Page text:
Some of the undesirable effects of COVID-19-related guidelines included physical difficulties, such as having to wear masks during labor and delivery, and a more general perception that they were being treated with less compassion and empathy due to the need for healthcare workers to protect themselves.

On the other hand, the recognition that such precautions were necessary to protect both the midwife and the mother led to stress when personal protective equipment (PPE) was unavailable for these staff. Caregivers have been shown to experience high levels of mental stress, exhaustion and anger, with an increased risk of burnout and distress.

Lack of recognition

Midwives are trained to care for both the mother and the baby from the beginning of pregnancy to the end of the newborn period in uncomplicated pregnancies. In Belgium, both hospital-attached and privately practicing midwives are found.

Midwifery is at the crossroads between different health professions, whereby midwives possess a broad and competency-based approach to maternity care,” say the researchers.

In Belgium, midwifery is mostly within hospitals and clinics as part of an obstetrician-dominated system.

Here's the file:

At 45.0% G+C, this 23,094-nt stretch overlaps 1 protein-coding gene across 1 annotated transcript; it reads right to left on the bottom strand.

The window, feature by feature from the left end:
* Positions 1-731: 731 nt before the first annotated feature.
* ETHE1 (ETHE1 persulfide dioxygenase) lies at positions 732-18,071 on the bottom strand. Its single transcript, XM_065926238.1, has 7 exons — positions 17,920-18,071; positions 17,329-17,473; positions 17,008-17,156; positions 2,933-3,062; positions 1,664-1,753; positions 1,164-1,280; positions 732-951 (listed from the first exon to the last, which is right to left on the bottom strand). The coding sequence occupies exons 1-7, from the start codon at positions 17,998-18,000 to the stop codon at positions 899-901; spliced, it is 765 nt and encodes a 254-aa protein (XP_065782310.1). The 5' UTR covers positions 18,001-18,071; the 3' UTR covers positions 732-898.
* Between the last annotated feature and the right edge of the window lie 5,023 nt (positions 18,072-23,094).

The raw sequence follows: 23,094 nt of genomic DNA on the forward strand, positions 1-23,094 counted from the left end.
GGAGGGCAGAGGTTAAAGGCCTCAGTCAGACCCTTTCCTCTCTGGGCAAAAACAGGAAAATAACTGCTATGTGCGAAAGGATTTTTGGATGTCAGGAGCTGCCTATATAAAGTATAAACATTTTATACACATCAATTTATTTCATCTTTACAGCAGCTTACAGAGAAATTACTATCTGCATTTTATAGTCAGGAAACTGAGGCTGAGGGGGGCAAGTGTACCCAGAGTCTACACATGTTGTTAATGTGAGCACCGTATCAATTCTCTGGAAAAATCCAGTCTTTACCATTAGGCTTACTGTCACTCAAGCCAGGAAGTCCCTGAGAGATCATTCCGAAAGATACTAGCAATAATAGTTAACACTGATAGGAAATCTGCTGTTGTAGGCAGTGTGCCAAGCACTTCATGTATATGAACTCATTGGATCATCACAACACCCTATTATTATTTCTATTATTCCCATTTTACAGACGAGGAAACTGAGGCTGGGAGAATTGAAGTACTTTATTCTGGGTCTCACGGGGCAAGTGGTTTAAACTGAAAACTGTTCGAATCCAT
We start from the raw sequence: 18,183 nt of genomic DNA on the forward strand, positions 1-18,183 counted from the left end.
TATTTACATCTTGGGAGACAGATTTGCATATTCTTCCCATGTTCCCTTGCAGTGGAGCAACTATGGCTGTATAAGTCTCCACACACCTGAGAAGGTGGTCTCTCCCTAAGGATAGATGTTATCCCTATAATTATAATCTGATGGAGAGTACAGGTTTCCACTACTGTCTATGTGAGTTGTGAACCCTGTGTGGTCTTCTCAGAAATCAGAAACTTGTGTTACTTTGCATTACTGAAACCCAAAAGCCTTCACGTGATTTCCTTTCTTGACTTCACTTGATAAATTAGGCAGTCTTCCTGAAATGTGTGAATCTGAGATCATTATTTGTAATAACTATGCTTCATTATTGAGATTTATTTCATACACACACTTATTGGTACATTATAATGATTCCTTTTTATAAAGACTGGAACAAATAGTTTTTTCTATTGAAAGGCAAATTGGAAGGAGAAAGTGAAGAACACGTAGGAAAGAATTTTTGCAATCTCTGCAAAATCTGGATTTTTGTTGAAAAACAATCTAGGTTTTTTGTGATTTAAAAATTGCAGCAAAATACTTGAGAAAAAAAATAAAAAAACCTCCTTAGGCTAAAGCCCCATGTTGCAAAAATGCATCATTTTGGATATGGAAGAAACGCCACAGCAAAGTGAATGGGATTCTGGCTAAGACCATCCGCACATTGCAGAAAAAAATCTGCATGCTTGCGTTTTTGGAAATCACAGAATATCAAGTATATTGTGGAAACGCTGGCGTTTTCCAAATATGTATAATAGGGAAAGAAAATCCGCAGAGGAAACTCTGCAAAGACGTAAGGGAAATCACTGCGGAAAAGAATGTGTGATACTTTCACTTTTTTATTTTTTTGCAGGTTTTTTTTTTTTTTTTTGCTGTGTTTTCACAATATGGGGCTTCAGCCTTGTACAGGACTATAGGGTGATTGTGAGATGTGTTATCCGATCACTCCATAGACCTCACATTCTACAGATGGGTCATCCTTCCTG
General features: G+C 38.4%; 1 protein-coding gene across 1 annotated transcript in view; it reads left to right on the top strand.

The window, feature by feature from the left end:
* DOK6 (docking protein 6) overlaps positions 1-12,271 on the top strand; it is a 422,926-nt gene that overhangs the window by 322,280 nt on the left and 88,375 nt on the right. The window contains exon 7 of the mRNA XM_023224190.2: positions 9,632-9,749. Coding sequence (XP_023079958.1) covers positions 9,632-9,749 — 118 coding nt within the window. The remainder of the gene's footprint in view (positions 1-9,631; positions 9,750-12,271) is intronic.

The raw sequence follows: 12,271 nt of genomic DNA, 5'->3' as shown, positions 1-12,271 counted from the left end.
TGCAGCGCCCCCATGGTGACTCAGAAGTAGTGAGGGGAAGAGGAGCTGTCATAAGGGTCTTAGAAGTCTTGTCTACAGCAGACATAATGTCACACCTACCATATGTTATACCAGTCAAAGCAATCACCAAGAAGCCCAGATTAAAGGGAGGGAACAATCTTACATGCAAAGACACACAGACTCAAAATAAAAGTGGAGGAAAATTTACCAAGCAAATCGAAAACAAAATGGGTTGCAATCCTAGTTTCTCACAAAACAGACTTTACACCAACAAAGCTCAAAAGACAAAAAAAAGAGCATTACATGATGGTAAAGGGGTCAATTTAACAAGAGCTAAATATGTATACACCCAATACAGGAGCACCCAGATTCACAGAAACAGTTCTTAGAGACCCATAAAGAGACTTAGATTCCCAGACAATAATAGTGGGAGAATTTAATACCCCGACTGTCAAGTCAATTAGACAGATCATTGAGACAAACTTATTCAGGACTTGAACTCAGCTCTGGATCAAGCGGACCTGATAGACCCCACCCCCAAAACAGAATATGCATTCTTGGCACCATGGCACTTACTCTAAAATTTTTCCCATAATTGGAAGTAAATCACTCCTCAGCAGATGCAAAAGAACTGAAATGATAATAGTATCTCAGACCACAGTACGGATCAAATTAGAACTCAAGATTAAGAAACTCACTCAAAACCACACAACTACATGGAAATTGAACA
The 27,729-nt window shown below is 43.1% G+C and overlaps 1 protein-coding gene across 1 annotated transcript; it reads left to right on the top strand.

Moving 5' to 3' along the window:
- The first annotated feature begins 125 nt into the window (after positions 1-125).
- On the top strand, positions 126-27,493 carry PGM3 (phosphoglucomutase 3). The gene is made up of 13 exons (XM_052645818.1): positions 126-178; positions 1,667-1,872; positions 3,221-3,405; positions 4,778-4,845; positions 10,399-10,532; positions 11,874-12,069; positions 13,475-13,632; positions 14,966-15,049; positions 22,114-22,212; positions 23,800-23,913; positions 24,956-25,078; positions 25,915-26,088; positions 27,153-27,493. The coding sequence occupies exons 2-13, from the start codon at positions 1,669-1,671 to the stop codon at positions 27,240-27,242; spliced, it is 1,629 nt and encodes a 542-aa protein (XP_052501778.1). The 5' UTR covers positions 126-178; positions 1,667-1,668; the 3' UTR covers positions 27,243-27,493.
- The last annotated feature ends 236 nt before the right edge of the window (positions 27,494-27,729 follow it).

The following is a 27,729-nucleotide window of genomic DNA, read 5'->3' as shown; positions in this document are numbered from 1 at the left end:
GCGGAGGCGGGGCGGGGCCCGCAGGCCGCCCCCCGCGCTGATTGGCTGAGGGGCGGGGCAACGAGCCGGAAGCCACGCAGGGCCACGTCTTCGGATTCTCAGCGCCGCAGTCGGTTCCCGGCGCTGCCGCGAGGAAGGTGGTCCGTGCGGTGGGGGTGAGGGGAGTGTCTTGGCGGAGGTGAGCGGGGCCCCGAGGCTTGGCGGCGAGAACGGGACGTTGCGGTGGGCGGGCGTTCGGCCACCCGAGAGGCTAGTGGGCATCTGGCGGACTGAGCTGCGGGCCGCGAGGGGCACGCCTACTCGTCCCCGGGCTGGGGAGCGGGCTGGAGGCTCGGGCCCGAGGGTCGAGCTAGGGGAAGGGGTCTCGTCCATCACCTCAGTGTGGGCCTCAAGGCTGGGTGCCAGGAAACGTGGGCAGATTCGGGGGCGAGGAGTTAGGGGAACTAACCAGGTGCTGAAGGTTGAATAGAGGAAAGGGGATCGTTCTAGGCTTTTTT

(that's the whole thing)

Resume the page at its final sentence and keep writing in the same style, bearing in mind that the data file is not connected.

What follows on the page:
During the initial period when PPE stocks were inadequate, Belgian doctors and nurses were prioritized in the distribution of masks. This was not the case with hospital and independent midwives, who had to make do.

The lack of PPE challenged their ability to protect themselves, their patients and their families from the virus. This, in turn, engendered anger and distrust towards authorities for their poor management, the researchers observed.

Confusing guideline changes

Many midwives were confused and frustrated by the frequent changes to COVID-19 guidelines, even while acknowledging the need for evidence-based updates. The need to keep remembering new guidelines was a constant strain as well as breeding a sense of insecurity as to whether they were keeping themselves and their patients safe while providing good care.

Midwives reported disagreements between various members of the medical team, such as obstetricians and pediatricians, as well as those working in different parts of the hospital.